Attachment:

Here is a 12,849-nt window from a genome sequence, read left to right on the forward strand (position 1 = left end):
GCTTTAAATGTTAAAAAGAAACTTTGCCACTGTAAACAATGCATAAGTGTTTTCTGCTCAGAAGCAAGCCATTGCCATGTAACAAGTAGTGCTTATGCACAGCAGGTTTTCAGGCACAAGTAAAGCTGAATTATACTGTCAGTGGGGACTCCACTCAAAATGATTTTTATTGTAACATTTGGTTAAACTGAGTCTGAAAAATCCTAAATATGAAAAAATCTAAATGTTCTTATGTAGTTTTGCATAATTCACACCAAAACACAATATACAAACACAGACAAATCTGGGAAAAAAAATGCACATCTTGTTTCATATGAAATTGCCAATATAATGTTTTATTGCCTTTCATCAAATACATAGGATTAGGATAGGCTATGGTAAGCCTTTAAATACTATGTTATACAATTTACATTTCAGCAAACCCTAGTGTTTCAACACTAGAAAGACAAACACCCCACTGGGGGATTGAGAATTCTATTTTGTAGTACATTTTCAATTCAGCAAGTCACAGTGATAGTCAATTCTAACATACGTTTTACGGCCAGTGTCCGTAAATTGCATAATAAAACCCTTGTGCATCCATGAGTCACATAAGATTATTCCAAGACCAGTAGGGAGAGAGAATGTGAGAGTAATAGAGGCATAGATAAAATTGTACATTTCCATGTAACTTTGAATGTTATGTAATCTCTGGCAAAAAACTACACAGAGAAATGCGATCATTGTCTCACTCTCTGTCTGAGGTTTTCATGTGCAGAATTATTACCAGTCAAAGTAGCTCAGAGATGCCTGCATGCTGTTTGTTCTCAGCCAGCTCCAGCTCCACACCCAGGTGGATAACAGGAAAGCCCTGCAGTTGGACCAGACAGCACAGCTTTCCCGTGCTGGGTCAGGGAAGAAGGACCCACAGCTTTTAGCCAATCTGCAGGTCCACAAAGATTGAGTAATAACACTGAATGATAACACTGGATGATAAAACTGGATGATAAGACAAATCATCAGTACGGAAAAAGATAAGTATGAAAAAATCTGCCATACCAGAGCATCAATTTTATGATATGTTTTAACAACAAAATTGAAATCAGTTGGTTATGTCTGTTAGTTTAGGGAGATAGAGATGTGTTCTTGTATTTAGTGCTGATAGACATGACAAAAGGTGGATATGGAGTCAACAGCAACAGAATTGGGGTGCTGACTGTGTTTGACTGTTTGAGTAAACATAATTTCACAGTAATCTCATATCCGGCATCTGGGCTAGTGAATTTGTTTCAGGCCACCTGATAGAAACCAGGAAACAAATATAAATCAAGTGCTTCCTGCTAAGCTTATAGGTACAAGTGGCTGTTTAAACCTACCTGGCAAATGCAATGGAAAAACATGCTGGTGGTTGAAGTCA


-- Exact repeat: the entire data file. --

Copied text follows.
Here is a 12,849-nt window from a genome sequence, read left to right on the forward strand (position 1 = left end):
GCTTTAAATGTTAAAAAGAAACTTTGCCACTGTAAACAATGCATAAGTGTTTTCTGCTCAGAAGCAAGCCATTGCCATGTAACAAGTAGTGCTTATGCACAGCAGGTTTTCAGGCACAAGTAAAGCTGAATTATACTGTCAGTGGGGACTCCACTCAAAATGATTTTTATTGTAACATTTGGTTAAACTGAGTCTGAAAAATCCTAAATATGAAAAAATCTAAATGTTCTTATGTAGTTTTGCATAATTCACACCAAAACACAATATACAAACACAGACAAATCTGGGAAAAAAAATGCACATCTTGTTTCATATGAAATTGCCAATATAATGTTTTATTGCCTTTCATCAAATACATAGGATTAGGATAGGCTATGGTAAGCCTTTAAATACTATGTTATACAATTTACATTTCAGCAAACCCTAGTGTTTCAACACTAGAAAGACAAACACCCCACTGGGGGATTGAGAATTCTATTTTGTAGTACATTTTCAATTCAGCAAGTCACAGTGATAGTCAATTCTAACATACGTTTTACGGCCAGTGTCCGTAAATTGCATAATAAAACCCTTGTGCATCCATGAGTCACATAAGATTATTCCAAGACCAGTAGGGAGAGAGAATGTGAGAGTAATAGAGGCATAGATAAAATTGTACATTTCCATGTAACTTTGAATGTTATGTAATCTCTGGCAAAAAACTACACAGAGAAATGCGATCATTGTCTCACTCTCTGTCTGAGGTTTTCATGTGCAGAATTATTACCAGTCAAAGTAGCTCAGAGATGCCTGCATGCTGTTTGTTCTCAGCCAGCTCCAGCTCCACACCCAGGTGGATAACAGGAAAGCCCTGCAGTTGGACCAGACAGCACAGCTTTCCCGTGCTGGGTCAGGGAAGAAGGACCCACAGCTTTTAGCCAATCTGCAGGTCCACAAAGATTGAGTAATAACACTGAATGATAACACTGGATGATAAAACTGGATGATAAGACAAATCATCAGTACGGAAAAAGATAAGTATGAAAAAATCTGCCATACCAGAGCATCAATTTTATGATATGTTTTAACAACAAAATTGAAATCAGTTGGTTATGTCTGTTAGTTTAGGGAGATAGAGATGTGTTCTTGTATTTAGTGCTGATAGACATGACAAAAGGTGGATATGGAGTCAACAGCAACAGAATTGGGGTGCTGACTGTGTTTGACTGTTTGAGTAAACATAATTTCACAGTAATCTCATATCCGGCATCTGGGCTAGTGAATTTGTTTCAGGCCACCTGATAGAAACCAGGAAACAAATATAAATCAAGTGCTTCCTGCTAAGCTTATAGGTACAAGTGGCTGTTTAAACCTACCTGGCAAATGCAATGGAAAAACATGCTGGTGGTTGAAGTCA